Bikers, car accidents, anti-authoritarianism and cat shit

Paul Raven @ 10-02-2011

This post at NextNature rounds up some of the latest reseach into my all-time favourite parasitic lifeform, Toxoplasma gondii. Toxoplasma, so the theories go, has an effect on the psychology of its hosts; as part of its original lifescycle, it makes rats less afraid of cats, thus increasing its chance of finding a new feline host to colonise. But it gets into us people-monkeys, too, where the effects appear to be a mild version of B-movie bodysnatching:

The effects are sex-dependent. Toxo makes men more distrustful of authority, more jealous, and more likely to engage in rule-bending and breaking. Male motorcyclists are disproportionately affected.  In a perverse twist, motorists of either sex who have T. gondii are three to four times more likely to die in car accidents, either from their increased disregard of the speed limit, or because the parasite wears down reaction times. There’s even shaky evidence that T. gondii correlates with success on the football field, at least in predicting the winners of the World Cup.

Women get the sweeter half of the brain parasite. Women harboring T. Gondii are considered by others to be more cheerful, warmhearted, and sexually attractive. They are also outspend their uninfected sisters when it comes to clothing. In some ways Toxo is the microbial mascot of romantic comedies, turning women into spendy social butterflies, and their dates into over-masculine dolts. But take care: Before you go out to find some infectious cat feces to gussy up your social appeal, it’s important to point out that the personality changes are statistically significant but still only minor. Researchers still disagree as to how and even if Toxo alters behavior. It could be that the personality predisposes people to the infection, and not the other way around.

This is the more cautious end of Toxoplasma theory, especially when compared to the notion that it might be the root cause of schizophrenia (which has also been blamed on retroviral gene-jacking). I still find it to be a massive (if rather creepy subspecies of) sensawunda kick; unnoticed civilisational symbiosis FTW!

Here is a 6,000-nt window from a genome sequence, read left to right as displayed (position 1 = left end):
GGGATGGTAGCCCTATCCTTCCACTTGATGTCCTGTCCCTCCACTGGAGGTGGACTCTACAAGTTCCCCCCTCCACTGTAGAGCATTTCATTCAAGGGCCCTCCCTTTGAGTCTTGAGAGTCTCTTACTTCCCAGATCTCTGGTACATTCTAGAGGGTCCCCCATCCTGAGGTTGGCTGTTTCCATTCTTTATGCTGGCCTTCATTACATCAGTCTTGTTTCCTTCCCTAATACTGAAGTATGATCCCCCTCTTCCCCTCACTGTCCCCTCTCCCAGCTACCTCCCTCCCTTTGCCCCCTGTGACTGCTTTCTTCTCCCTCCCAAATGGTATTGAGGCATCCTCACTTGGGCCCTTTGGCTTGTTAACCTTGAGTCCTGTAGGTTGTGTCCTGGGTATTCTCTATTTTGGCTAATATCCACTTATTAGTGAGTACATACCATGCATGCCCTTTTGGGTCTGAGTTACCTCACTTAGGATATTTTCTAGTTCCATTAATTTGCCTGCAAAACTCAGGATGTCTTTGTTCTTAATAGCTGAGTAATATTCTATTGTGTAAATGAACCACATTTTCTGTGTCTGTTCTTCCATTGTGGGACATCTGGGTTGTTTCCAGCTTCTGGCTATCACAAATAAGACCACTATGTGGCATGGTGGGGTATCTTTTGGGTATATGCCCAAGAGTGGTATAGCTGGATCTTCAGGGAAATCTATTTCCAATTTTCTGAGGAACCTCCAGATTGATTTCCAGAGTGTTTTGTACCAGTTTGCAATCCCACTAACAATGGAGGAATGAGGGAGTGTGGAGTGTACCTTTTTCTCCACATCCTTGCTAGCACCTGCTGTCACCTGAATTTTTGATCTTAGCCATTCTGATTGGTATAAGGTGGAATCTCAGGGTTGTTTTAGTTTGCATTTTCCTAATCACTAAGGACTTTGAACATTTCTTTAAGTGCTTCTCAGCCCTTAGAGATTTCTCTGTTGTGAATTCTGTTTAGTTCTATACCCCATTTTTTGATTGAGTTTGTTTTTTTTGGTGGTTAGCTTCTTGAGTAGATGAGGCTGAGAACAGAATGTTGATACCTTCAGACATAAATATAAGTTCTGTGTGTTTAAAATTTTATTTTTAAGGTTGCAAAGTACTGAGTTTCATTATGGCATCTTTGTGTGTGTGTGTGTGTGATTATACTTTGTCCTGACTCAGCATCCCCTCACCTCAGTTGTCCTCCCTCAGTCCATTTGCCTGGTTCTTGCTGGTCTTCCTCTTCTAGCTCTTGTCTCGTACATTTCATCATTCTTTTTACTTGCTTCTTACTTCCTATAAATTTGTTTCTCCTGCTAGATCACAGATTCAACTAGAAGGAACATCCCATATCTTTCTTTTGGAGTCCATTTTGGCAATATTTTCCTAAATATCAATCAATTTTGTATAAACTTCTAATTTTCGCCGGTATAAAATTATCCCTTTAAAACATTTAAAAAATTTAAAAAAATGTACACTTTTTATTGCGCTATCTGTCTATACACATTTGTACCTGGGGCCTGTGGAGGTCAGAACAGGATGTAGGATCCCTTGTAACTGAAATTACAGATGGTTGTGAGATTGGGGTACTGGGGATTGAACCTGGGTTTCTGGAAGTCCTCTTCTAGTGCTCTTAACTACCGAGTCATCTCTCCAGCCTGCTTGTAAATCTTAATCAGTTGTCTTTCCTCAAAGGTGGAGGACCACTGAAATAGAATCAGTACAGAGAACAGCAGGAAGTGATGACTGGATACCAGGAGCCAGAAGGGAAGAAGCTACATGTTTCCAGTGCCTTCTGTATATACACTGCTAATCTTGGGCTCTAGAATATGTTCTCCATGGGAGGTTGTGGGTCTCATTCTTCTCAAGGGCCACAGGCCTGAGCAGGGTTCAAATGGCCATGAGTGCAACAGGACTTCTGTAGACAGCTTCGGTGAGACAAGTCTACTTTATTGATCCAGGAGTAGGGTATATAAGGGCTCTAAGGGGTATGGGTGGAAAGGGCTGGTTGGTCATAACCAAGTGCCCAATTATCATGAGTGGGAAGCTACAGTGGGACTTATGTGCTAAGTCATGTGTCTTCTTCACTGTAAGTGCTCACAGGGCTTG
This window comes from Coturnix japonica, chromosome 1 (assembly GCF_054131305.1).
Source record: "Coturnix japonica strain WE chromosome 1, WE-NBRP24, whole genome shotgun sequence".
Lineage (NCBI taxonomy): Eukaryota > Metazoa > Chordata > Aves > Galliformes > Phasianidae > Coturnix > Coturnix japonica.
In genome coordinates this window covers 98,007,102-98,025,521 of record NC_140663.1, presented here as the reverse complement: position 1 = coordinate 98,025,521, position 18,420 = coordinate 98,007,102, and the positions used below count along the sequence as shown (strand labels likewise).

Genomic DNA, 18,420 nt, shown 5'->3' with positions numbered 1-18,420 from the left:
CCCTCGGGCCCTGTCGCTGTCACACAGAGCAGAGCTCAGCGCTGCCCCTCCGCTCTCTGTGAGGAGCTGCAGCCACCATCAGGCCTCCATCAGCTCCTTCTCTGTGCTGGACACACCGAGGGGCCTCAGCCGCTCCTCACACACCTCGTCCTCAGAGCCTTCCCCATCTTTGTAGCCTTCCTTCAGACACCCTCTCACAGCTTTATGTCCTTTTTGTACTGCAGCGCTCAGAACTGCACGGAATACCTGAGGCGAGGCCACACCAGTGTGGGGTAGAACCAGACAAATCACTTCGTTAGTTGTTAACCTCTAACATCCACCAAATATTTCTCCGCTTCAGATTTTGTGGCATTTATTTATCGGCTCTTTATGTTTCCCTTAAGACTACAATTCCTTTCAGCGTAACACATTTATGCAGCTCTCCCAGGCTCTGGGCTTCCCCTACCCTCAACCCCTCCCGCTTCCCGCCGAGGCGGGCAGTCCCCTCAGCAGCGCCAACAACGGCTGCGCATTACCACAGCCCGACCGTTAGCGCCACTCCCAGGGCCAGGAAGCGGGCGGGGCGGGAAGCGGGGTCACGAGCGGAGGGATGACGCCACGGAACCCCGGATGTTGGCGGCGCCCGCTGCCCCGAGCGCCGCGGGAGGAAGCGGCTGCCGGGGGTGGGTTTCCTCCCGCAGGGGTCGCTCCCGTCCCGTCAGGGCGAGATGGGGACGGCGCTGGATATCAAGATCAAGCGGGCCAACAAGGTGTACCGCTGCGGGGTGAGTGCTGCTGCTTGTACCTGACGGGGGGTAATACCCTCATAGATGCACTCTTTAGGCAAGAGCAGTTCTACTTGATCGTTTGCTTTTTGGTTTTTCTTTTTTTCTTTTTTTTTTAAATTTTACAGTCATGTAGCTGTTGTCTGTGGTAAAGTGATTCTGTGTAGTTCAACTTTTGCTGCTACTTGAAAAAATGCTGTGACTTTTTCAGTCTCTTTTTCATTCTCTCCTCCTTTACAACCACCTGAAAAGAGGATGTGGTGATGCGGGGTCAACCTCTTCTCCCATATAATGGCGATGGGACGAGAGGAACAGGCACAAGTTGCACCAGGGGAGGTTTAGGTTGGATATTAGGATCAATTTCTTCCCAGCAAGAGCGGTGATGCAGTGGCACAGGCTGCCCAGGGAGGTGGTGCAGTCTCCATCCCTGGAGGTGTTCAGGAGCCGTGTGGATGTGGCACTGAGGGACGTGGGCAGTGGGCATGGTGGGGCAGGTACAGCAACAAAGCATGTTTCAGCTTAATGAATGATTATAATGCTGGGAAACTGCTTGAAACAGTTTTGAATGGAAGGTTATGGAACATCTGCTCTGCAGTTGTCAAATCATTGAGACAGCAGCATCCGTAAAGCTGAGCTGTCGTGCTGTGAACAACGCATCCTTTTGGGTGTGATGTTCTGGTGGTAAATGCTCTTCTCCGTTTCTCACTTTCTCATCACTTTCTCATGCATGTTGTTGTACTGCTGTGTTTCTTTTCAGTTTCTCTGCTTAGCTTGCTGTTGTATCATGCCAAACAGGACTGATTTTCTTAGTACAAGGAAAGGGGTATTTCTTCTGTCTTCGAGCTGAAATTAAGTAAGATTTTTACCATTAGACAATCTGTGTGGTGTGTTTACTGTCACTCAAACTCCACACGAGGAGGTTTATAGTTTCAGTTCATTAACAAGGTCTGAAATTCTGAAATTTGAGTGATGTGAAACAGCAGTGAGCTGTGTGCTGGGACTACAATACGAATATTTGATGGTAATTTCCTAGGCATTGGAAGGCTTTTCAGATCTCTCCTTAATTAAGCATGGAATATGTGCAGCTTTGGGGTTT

Bonus points to NextNature for including two amazing images in that post: the first is the well-known wall-of-death-motorcyclist-with-lion-in-sidecar shot, which is one of my all-time favourite images of all time; the second is of two scientists watching a woman with a towel tied across her face shoving her head into a well-used kitty litter-tray. SRSLY.

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8 Responses to “Bikers, car accidents, anti-authoritarianism and cat shit”

  1. Gareth L Powell says:

    My short story ‘Hot Rain’ sees the use of a synthetic T.Gondii parasite used to negatively affect the protagonist’s behaviour.

    http://www.garethlpowell.com/short-stories/

  2. ConfidentlyDubious says:

    There is a novel by Octavia Butler, “Clay’s Ark”, that explores the idea of an alien parasite/microbial life form that deeply affects human behaviour (and physical capabilities). It does this in order to actively push its hosts towards spreading the contagion. I read it many years ago, but I remember that novel as very interesting (and sometimes disturbing).

  3. Robert Koslover says:
  4. Nancy Jane Moore says:

    Having just read several books on the significant flaws in scientific research on brain differences between the sexes, I find it hard to believe that T. Gondii affects men and women so differently. Seems like there might be some observational bias somewhere, at a minimum.

  5. Athena Andreadis says:

    I believe the term “crap” is singularly appropriate for this research.

  6. Athena Andreadis says:

    I actually skimmed the three articles that purport to discuss human behavior. Each study has been done once; the one about schizophrenia appears in The New Scientist (not a beacon of peer reviewed science). The other two are from the same Czech group operating in a military hospital. The women’s “study” was done in 1999 and never followed up — which tells you something. Here are representative sentence from the articles:

    “The probability of traffic accidents increased across the years of testing. This phenomenon was, probably, caused by the observed downward trend in overall quality, e.g. in intelligence, of conscripts (data not shown), related to the forthcoming abolition of compulsory military service in the Czech Republic in 2004.”

    “A major limitation of the present study is the absence of RHD genotype data.” (even though they draw conclusions based explicitly on it)

    The women’s “study” started with 190 women, ages 18-39, and the rate of returning questionnaires was 1/4 — which means 46 women of wildly disparate ages participated in it. The “results” (such as they are — their graphs are all over the place) only appear if they start arbitrarily subdividing their subjects into “old infections” and “new infections”.

    I could go on, but you get the gist. Bottom line: garbage in, garbage ou.

  7. Athena Andreadis says:

    Aaargh! That should be “garbage in, garbage out.”

    And if you really want to know how you can massage statistics and human subject studies to give you the results you want, read Ben Goldacre’s sharp, witty book Bad Science: Quacks, Hacks and Pharma Flacks.

  8. Nancy Jane Moore says:

    Thanks for validating my gut instinct, Athena.